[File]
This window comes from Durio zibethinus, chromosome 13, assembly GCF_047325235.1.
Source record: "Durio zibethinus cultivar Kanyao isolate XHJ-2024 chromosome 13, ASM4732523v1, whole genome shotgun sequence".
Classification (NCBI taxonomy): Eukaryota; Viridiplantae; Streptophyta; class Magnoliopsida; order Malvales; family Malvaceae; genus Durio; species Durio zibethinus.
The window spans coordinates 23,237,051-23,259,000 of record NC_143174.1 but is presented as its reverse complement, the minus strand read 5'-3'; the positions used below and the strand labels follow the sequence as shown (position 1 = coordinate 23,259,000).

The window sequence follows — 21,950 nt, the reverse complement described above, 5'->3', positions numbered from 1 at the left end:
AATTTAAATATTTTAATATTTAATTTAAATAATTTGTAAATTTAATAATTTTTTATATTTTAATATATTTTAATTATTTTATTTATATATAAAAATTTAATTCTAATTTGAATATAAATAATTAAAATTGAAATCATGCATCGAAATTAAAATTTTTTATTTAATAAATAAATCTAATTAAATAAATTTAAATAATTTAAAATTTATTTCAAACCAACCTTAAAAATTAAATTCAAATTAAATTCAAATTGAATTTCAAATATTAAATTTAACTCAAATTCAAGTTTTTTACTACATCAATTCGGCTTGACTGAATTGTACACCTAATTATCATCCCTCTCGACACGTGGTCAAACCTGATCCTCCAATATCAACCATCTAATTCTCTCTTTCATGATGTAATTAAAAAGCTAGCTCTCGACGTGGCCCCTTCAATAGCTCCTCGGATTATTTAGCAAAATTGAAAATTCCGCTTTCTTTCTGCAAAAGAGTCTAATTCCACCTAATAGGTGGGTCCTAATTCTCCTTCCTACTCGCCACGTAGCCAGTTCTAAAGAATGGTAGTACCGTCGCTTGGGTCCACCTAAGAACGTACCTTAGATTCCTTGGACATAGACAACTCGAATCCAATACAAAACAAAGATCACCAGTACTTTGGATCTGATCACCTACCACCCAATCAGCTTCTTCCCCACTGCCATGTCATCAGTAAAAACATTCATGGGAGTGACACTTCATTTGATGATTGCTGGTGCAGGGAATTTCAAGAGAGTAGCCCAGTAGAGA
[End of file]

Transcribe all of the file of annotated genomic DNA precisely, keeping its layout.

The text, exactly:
This window comes from Durio zibethinus, chromosome 13, assembly GCF_047325235.1.
Source record: "Durio zibethinus cultivar Kanyao isolate XHJ-2024 chromosome 13, ASM4732523v1, whole genome shotgun sequence".
Classification (NCBI taxonomy): Eukaryota; Viridiplantae; Streptophyta; class Magnoliopsida; order Malvales; family Malvaceae; genus Durio; species Durio zibethinus.
The window spans coordinates 23,237,051-23,259,000 of record NC_143174.1 but is presented as its reverse complement, the minus strand read 5'-3'; the positions used below and the strand labels follow the sequence as shown (position 1 = coordinate 23,259,000).

The window sequence follows — 21,950 nt, the reverse complement described above, 5'->3', positions numbered from 1 at the left end:
AATTTAAATATTTTAATATTTAATTTAAATAATTTGTAAATTTAATAATTTTTTATATTTTAATATATTTTAATTATTTTATTTATATATAAAAATTTAATTCTAATTTGAATATAAATAATTAAAATTGAAATCATGCATCGAAATTAAAATTTTTTATTTAATAAATAAATCTAATTAAATAAATTTAAATAATTTAAAATTTATTTCAAACCAACCTTAAAAATTAAATTCAAATTAAATTCAAATTGAATTTCAAATATTAAATTTAACTCAAATTCAAGTTTTTTACTACATCAATTCGGCTTGACTGAATTGTACACCTAATTATCATCCCTCTCGACACGTGGTCAAACCTGATCCTCCAATATCAACCATCTAATTCTCTCTTTCATGATGTAATTAAAAAGCTAGCTCTCGACGTGGCCCCTTCAATAGCTCCTCGGATTATTTAGCAAAATTGAAAATTCCGCTTTCTTTCTGCAAAAGAGTCTAATTCCACCTAATAGGTGGGTCCTAATTCTCCTTCCTACTCGCCACGTAGCCAGTTCTAAAGAATGGTAGTACCGTCGCTTGGGTCCACCTAAGAACGTACCTTAGATTCCTTGGACATAGACAACTCGAATCCAATACAAAACAAAGATCACCAGTACTTTGGATCTGATCACCTACCACCCAATCAGCTTCTTCCCCACTGCCATGTCATCAGTAAAAACATTCATGGGAGTGACACTTCATTTGATGATTGCTGGTGCAGGGAATTTCAAGAGAGTAGCCCAGTAGAGA